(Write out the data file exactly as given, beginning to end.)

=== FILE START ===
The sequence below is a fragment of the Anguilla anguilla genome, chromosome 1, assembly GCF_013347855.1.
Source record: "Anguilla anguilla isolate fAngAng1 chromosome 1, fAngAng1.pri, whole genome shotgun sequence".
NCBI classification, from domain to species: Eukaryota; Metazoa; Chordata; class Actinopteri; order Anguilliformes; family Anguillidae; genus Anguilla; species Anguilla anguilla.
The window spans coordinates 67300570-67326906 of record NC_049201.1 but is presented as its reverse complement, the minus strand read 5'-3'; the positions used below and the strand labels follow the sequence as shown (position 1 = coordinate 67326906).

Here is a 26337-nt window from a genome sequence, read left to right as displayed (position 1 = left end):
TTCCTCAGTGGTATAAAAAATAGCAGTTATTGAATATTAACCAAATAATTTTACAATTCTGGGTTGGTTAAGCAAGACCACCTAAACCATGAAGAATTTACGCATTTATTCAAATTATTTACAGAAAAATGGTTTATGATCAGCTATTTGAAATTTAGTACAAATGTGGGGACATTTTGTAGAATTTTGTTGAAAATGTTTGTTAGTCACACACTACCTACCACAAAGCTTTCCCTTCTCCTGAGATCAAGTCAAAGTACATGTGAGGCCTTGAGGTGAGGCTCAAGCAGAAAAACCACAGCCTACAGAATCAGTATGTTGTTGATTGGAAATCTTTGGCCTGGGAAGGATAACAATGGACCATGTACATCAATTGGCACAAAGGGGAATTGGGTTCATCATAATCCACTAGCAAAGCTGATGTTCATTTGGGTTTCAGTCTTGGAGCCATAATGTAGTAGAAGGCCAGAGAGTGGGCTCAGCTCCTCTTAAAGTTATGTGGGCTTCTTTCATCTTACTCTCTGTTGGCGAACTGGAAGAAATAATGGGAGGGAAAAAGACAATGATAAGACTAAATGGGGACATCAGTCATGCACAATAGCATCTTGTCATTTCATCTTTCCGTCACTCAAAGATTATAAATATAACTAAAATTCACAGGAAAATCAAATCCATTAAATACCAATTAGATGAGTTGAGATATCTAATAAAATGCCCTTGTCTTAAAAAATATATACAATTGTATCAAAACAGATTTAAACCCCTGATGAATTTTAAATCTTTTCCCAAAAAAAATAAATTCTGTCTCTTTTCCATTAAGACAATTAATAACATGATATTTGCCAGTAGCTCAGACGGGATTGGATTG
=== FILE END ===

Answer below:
The sequence below is a fragment of the Anguilla anguilla genome, chromosome 1, assembly GCF_013347855.1.
Source record: "Anguilla anguilla isolate fAngAng1 chromosome 1, fAngAng1.pri, whole genome shotgun sequence".
NCBI classification, from domain to species: Eukaryota; Metazoa; Chordata; class Actinopteri; order Anguilliformes; family Anguillidae; genus Anguilla; species Anguilla anguilla.
The window spans coordinates 67300570-67326906 of record NC_049201.1 but is presented as its reverse complement, the minus strand read 5'-3'; the positions used below and the strand labels follow the sequence as shown (position 1 = coordinate 67326906).

Here is a 26337-nt window from a genome sequence, read left to right as displayed (position 1 = left end):
TTCCTCAGTGGTATAAAAAATAGCAGTTATTGAATATTAACCAAATAATTTTACAATTCTGGGTTGGTTAAGCAAGACCACCTAAACCATGAAGAATTTACGCATTTATTCAAATTATTTACAGAAAAATGGTTTATGATCAGCTATTTGAAATTTAGTACAAATGTGGGGACATTTTGTAGAATTTTGTTGAAAATGTTTGTTAGTCACACACTACCTACCACAAAGCTTTCCCTTCTCCTGAGATCAAGTCAAAGTACATGTGAGGCCTTGAGGTGAGGCTCAAGCAGAAAAACCACAGCCTACAGAATCAGTATGTTGTTGATTGGAAATCTTTGGCCTGGGAAGGATAACAATGGACCATGTACATCAATTGGCACAAAGGGGAATTGGGTTCATCATAATCCACTAGCAAAGCTGATGTTCATTTGGGTTTCAGTCTTGGAGCCATAATGTAGTAGAAGGCCAGAGAGTGGGCTCAGCTCCTCTTAAAGTTATGTGGGCTTCTTTCATCTTACTCTCTGTTGGCGAACTGGAAGAAATAATGGGAGGGAAAAAGACAATGATAAGACTAAATGGGGACATCAGTCATGCACAATAGCATCTTGTCATTTCATCTTTCCGTCACTCAAAGATTATAAATATAACTAAAATTCACAGGAAAATCAAATCCATTAAATACCAATTAGATGAGTTGAGATATCTAATAAAATGCCCTTGTCTTAAAAAATATATACAATTGTATCAAAACAGATTTAAACCCCTGATGAATTTTAAATCTTTTCCCAAAAAAAATAAATTCTGTCTCTTTTCCATTAAGACAATTAATAACATGATATTTGCCAGTAGCTCAGACGGGATTGGATTG